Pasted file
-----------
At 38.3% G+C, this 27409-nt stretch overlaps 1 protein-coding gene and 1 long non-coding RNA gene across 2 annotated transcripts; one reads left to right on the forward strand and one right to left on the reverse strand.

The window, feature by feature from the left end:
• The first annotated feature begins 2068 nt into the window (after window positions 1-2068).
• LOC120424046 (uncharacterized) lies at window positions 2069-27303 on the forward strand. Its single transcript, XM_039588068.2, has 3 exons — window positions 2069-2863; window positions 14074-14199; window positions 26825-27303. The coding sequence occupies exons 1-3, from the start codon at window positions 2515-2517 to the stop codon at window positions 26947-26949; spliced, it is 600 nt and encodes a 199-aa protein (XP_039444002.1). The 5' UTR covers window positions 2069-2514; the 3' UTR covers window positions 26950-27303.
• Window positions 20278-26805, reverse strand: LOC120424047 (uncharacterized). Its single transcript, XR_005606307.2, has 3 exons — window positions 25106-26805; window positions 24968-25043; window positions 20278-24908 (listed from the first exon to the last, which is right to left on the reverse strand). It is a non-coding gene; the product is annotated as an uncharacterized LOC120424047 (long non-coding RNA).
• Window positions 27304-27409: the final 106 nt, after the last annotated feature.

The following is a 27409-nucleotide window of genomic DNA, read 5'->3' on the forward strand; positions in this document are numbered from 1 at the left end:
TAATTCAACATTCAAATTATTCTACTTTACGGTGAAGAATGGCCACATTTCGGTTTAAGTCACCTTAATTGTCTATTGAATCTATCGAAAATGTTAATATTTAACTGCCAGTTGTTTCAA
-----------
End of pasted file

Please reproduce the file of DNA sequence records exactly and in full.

At 38.3% G+C, this 27409-nt stretch overlaps 1 protein-coding gene and 1 long non-coding RNA gene across 2 annotated transcripts; one reads left to right on the forward strand and one right to left on the reverse strand.

The window, feature by feature from the left end:
• The first annotated feature begins 2068 nt into the window (after window positions 1-2068).
• LOC120424046 (uncharacterized) lies at window positions 2069-27303 on the forward strand. Its single transcript, XM_039588068.2, has 3 exons — window positions 2069-2863; window positions 14074-14199; window positions 26825-27303. The coding sequence occupies exons 1-3, from the start codon at window positions 2515-2517 to the stop codon at window positions 26947-26949; spliced, it is 600 nt and encodes a 199-aa protein (XP_039444002.1). The 5' UTR covers window positions 2069-2514; the 3' UTR covers window positions 26950-27303.
• Window positions 20278-26805, reverse strand: LOC120424047 (uncharacterized). Its single transcript, XR_005606307.2, has 3 exons — window positions 25106-26805; window positions 24968-25043; window positions 20278-24908 (listed from the first exon to the last, which is right to left on the reverse strand). It is a non-coding gene; the product is annotated as an uncharacterized LOC120424047 (long non-coding RNA).
• Window positions 27304-27409: the final 106 nt, after the last annotated feature.

The following is a 27409-nucleotide window of genomic DNA, read 5'->3' on the forward strand; positions in this document are numbered from 1 at the left end:
TAATTCAACATTCAAATTATTCTACTTTACGGTGAAGAATGGCCACATTTCGGTTTAAGTCACCTTAATTGTCTATTGAATCTATCGAAAATGTTAATATTTAACTGCCAGTTGTTTCAA